Edward Kynaston

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Edward Kynaston
Edward Kynaston.jpg
1889 mezzotint engraving of Edward Kynaston.
DiedJanuary 1712

Edward Kynaston (c. 1640 – January 1706) was an English actor, one of the last Restoration "boy players", young male actors who played women's roles.


Kynaston was good looking and made a convincing woman: Samuel Pepys called him "the loveliest lady that ever I saw in my life" after seeing him in a production of John Fletcher's The Loyal Subject at the Cockpit-in-Court, "only her voice [is] not very good". He also played the title role in Ben Jonson's Epicoene. Pepys had dinner with Kynaston after this production on 18 August 1660.[1]

Simultaneously, Kynaston played male roles as well. He filled the role of Otto in Rollo Duke of Normandy on 6 December 1660, having played the female role of Arthiope in the same play in previous weeks. On 7 January 1661, Kynaston played three roles in a performance of Jonson's Epicoene, one female and two male.[2]

Part of Kynaston's appeal may have been his ambiguous sexuality. The actor Colley Cibber recalled: "the Ladies of Quality prided themselves in taking him with them in their Coaches to Hyde-Park in his Theatrical Habit, after the Play."[3] Cibber also reported that a performance of a tragedy attended by Charles II was once delayed because, as someone explained, Kynaston, who was playing the Queen, "was not shav'd".[4]

In the 1660s women were permitted to appear on stage and male actors playing female roles in serious drama was strongly discouraged. Kynaston's last female role was as Evadne in Beaumont and Fletcher's The Maid's Tragedy with Thomas Killigrew's King's Company in 1661.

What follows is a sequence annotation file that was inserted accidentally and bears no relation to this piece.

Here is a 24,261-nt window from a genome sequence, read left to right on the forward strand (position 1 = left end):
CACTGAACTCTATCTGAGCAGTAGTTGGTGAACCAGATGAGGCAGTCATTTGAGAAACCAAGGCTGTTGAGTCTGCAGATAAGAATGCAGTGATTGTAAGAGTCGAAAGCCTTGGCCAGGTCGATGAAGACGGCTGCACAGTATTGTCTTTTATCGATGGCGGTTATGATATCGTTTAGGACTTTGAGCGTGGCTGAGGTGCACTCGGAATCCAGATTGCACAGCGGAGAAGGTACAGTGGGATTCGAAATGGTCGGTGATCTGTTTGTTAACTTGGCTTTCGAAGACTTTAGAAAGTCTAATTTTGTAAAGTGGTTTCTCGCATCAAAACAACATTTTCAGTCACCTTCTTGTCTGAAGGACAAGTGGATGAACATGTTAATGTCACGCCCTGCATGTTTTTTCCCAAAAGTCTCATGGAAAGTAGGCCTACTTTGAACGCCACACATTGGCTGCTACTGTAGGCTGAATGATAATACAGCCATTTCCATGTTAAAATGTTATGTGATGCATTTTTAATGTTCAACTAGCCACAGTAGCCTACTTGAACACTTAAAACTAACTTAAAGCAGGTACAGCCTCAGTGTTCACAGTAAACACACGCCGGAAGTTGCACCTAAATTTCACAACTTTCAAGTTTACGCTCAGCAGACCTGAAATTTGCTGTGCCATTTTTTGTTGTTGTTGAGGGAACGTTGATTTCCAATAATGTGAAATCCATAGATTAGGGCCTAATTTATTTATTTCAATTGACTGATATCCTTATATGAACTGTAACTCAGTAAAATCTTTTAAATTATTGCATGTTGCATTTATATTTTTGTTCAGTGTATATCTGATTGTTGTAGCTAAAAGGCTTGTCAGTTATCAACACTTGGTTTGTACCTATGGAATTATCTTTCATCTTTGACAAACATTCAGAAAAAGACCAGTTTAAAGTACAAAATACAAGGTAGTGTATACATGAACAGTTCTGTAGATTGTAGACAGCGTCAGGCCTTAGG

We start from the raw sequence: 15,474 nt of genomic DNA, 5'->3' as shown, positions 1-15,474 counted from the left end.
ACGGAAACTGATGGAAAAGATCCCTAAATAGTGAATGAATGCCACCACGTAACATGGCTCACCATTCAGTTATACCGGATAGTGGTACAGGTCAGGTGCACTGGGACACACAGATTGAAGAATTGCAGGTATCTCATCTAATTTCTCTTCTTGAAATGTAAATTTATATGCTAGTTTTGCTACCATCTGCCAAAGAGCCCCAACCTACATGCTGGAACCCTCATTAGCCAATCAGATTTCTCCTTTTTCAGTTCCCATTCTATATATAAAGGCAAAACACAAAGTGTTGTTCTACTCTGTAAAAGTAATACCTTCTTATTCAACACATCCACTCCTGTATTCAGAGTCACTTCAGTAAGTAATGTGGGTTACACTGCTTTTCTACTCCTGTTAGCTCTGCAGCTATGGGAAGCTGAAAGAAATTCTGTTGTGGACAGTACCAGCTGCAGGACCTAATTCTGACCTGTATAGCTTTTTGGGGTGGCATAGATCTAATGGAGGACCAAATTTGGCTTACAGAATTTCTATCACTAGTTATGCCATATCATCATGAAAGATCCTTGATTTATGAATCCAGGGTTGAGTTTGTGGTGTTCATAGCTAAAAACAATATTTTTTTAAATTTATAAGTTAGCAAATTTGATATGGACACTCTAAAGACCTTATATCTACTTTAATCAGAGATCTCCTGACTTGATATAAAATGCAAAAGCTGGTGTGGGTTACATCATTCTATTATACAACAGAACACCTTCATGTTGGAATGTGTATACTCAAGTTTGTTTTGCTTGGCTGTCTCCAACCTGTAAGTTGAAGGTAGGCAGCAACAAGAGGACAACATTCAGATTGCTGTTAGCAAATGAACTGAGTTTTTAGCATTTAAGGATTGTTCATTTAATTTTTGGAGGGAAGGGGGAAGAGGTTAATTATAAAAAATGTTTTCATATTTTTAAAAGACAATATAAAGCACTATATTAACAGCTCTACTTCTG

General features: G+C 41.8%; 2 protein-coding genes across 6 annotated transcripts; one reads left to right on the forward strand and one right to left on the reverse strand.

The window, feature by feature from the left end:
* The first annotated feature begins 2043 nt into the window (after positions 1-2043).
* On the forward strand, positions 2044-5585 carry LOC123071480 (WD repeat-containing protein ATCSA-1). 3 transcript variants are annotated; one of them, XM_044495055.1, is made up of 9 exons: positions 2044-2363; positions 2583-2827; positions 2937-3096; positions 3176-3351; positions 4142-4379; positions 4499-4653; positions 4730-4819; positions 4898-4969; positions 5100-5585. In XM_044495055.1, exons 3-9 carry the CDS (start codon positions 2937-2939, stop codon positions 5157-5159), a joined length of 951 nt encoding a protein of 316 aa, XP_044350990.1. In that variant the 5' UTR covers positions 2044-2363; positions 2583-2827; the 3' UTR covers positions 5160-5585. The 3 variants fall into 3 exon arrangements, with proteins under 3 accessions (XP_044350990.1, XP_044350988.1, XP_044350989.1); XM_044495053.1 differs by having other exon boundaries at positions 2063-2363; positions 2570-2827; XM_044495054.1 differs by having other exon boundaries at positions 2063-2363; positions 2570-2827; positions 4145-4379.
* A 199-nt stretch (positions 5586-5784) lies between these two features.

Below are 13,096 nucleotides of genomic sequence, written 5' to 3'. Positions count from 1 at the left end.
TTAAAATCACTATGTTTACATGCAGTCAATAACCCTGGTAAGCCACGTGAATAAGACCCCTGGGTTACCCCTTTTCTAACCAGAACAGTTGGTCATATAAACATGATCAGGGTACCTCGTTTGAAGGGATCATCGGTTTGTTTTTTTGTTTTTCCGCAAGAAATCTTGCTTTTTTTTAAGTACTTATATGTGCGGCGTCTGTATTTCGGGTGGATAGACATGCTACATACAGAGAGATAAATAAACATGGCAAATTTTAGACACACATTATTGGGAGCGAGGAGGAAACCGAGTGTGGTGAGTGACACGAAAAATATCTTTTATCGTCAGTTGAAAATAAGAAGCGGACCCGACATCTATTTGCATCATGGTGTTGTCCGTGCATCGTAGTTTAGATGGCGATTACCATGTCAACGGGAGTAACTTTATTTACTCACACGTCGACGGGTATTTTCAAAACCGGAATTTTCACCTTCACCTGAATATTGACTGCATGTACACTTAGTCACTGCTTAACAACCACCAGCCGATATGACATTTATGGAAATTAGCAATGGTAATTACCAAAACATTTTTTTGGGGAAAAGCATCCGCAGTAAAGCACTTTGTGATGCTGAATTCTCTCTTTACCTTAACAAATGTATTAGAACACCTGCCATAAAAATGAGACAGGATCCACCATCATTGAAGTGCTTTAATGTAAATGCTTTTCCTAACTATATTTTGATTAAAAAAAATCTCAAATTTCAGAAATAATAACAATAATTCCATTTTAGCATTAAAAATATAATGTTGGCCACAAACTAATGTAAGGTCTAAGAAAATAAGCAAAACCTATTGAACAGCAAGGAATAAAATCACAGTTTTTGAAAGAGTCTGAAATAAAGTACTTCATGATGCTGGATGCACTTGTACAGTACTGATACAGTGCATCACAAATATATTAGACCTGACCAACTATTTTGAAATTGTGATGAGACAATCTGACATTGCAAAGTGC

Described by Samuel Pepys as "the prettiest woman in the whole house" and "the handsomest man", the rumor of the time had him playing female roles off stage as well. When already in his thirties, lampoons circulated that made him out to be the lover of George Villiers, 2nd Duke of Buckingham.[5]

Kynaston went on to make a successful career in male roles and was noted for his portrayal of Shakespeare's Henry IV. He retired in 1699.

Fictional portrayals[edit]

Kynaston is played by Billy Crudup in the 2004 film Stage Beauty directed by Sir Richard Eyre. He is represented as a foppish bisexual, who slowly reveals more complexity in his personality and sexuality. The film is an adaptation of the play Compleat Female Stage Beauty by Jeffrey Hatcher. In 2012, the Houston Grand Opera announced a new opera by Carlisle Floyd, with the actor as protagonist, is to be premiered in March 2016.[6] He also appeared as a character in Nell Gwynn, played by Greg Haiste in the premiere production in 2015.

See also[edit]


  1. ^ The Diary of Samuel Pepys, Saturday 18 August 1660.
  2. ^ Howe, Elizabeth. The First English Actresses: Women and Drama, 1660–1700. Cambridge, Cambridge University Press, 1992; p. 25.
  3. ^ Colley Cibber, An Apology for the Life of Colley Cibber, With an Historical View of the Stage During His own Time: Written by Himself, Byrne R. S. Fone, ed., Mineola, NY, Courier Dover, 2000; p. 71.
  4. ^ Cibber, p. 71.
  5. ^ Matt Cook, A gay history of Britain: love and sex between men since the Middle Ages - P. 67.
  6. ^ Houston Press, 18 Feb 2016| http://www.houstonpress.com/arts/hgo-premieres-prince-of-players-when-men-could-no-longer-play-women-on-stage-8171377